The Sunday Night Paris Social Network
Last Thursday was a particularly poignant day for me and possibly for a few other Americans living in Paris who experienced what I had. The rain was lightly coming down, as it does in Paris — not really raining, but misting in a way that an umbrella does little good to keep you dry.
On the way to the cemetery, I stopped to buy a bouquet of flowers at a flower shop near the entrance to lay on Patricia Laplante Collins’ coffin at the funeral scheduled to take place at 1 p.m. at the Crématorium du Père Lachaise. I dressed in black as is appropriate for funerals, but wore a red coat in honor of Patricia, and purchased red flowers for the same reason.
Other mourners gathered inside the building, out of the inclement weather. We said our hellos to people we hadn’t seen in perhaps years — people we had met at one or more of Patricia’s Sunday Soirées or other community events — and others we see all the time. We all had this one person in common, regardless of our nationalities, although mostly we were Americans: black, white and pink. At 1 p.m. sharp, we filed into the chapel, where the coffin lay covered in flowers with a podium to the left and a small group of musicians in the back, playing something — honestly, I don’t remember what. I recognized a few of them from other times when American jazz and blues musicians performed, like at the Restaurant Bojangles when it was still alive and well and serving up gumbo.
I was the first to be called up to the podium to give a eulogy, having a hard time to deliver it without getting choked up. Then a few other speakers followed — people who had been close to Patricia or who had been touched significantly by her. The audience applauded them — something not normally done at funerals, but it seemed appropriate at this one.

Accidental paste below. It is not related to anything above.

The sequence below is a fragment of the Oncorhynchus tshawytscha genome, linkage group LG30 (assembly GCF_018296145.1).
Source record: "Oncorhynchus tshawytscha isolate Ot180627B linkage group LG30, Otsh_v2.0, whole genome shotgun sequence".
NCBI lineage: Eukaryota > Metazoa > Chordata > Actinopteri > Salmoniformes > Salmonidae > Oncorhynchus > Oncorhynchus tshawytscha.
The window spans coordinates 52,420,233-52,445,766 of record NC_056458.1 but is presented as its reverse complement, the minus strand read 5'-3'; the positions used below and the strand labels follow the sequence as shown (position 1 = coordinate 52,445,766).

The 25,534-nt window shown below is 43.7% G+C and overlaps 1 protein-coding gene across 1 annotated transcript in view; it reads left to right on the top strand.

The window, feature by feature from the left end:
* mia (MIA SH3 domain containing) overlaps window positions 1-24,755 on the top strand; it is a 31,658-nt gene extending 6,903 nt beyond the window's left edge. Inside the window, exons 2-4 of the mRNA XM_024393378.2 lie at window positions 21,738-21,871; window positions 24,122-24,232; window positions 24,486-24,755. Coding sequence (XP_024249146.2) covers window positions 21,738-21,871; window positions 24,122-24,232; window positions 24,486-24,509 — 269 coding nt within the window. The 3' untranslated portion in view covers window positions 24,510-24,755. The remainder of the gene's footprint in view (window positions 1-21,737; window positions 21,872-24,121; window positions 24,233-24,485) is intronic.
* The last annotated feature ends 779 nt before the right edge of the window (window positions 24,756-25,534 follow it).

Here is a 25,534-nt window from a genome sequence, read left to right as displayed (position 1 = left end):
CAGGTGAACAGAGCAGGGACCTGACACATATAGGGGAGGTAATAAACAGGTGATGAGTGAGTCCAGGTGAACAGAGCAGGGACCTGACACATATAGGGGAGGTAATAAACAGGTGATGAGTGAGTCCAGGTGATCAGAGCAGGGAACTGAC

Before we disassembled, a few of the community’s well-known African American singers performed a song. The audience clapped their hands and got into the swing, like being at a Southern Baptist church participating in the gospel. Patricia would have loved being there. We all thought that and missed her presence.
After the ceremony, those who wanted to celebrate her life filed over to a nearby cafe where wine was poured and a hat passed around to contribute to the costs. A few of us talked about what it’s like to be alone like she was and become ill (or die suddenly like she did) without anyone being around for help and what we could do to prevent that. Patricia’s body had lain on the floor for between two and three weeks before she was found. The story goes that her ex-husband hadn’t heard from her for a while, so he called the “guardien” (concierge) who then called the “pompiers” (firemen). They came and broke down the door. Because she was found on January 22nd, that’s the officially recorded date of her death.
(For those of you who don’t know who Patricia Laplante Collins was, be sure to read this edition of Parler Paris.)
Special note: A big thanks goes to Elizabeth Rimington, and her husband, Jim Ounsworth, who took it upon themselves to organize the administrative tasks and the funeral, at their own costs for now, which were substantial. In the coming months, we’ll have news of how you can make a contribution to the cause, should you wish to. If you would like to be kept informed of any news or future events to honor Patricia Laplante Collins, email Elizabeth Rimington to be put on the mailing list at: [email protected].